network that is valuable, and ranking their value according Nevertheless, as part of a methodologically eclectic project
to perceived necessity and importance. The second step is to we are currently investigating ways that an activity such as
identify vulnerabilities in the networking infrastructure that OCTAVE could be carried out in the context of the Wray
could affect the assets that have been identified as most critical. village network, using, as an initial approach, the mechanism
The last step is to take the information from steps one and two of focus groups in order to identify the assets and current
and identify specific risks that combine the vulnerabilities and security practices of the villagers. In this fashion, we hoped
assets, and from that develop security strategies to mitigate to test the applicability and the boundaries of the OCTAVE
potential problems. approach and perhaps identify areas for further development
But can a process such as OCTAVE-S be easily transposed or supplementation in this particular setting. We aimed then to
to a community WMN context? In what ways, and to what investigate the use of the core OCTAVE ideas and the available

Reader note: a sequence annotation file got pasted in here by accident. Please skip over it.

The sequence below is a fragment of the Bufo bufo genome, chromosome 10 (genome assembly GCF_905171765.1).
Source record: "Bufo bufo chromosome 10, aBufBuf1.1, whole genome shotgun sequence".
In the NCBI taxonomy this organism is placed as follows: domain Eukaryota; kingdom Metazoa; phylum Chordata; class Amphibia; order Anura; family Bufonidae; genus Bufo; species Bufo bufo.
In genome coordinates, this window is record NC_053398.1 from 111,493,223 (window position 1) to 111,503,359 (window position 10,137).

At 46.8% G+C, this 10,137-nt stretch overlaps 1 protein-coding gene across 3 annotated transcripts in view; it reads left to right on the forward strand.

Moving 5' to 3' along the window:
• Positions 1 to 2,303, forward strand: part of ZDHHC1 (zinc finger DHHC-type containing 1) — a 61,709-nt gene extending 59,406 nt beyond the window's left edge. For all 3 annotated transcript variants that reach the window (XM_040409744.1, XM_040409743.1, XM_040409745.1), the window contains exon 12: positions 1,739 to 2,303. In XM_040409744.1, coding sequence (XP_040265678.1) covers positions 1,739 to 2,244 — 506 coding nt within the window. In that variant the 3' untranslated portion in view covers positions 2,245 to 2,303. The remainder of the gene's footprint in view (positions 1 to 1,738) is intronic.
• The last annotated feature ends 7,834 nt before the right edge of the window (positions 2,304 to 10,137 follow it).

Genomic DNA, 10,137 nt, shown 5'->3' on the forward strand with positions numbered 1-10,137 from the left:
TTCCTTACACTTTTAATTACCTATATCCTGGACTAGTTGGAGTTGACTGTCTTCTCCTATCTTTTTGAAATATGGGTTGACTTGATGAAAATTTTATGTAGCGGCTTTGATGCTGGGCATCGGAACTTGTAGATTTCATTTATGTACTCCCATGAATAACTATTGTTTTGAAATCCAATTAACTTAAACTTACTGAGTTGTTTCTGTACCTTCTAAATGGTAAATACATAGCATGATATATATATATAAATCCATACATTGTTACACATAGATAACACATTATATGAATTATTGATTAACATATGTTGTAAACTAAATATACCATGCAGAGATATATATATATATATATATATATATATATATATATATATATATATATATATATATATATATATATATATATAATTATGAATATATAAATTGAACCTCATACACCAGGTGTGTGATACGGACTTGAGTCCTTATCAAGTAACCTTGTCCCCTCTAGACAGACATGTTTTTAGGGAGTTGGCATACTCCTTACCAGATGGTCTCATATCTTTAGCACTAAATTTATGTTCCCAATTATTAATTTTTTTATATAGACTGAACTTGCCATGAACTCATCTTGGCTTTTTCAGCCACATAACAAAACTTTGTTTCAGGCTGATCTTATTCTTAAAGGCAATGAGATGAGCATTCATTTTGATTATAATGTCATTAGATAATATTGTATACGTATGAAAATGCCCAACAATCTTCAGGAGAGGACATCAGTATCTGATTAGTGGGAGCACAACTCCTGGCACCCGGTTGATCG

extent, is a community like a business or an organisation? prior knowledge in this area, but extending it to apply in a
Or a business like a community? Understanding some of the community environment, hopefully empowering community
relevant differences and similarities between a business and a users to ensure the security of their own networks.
community forms part of the bedrock of modern sociological
analysis as reflected in Tonnies seminal work on Gemeinschaft IV. I MPLEMENTING AN OCTAVE M ETHOD A PPROACH TO
and Gesellschaft [11]. The detail of this debate need not C OMMUNITY S ECURITY
concern us: basically a business is an organisation that is We embarked on an OCTAVE-S like approach by setting up
planned, rational and purposeful in pursuit of a restricted range a focus group meeting in the village cafe. The focus group was
of goals associated with the development, production and sale facilitated by members of the project team and a number of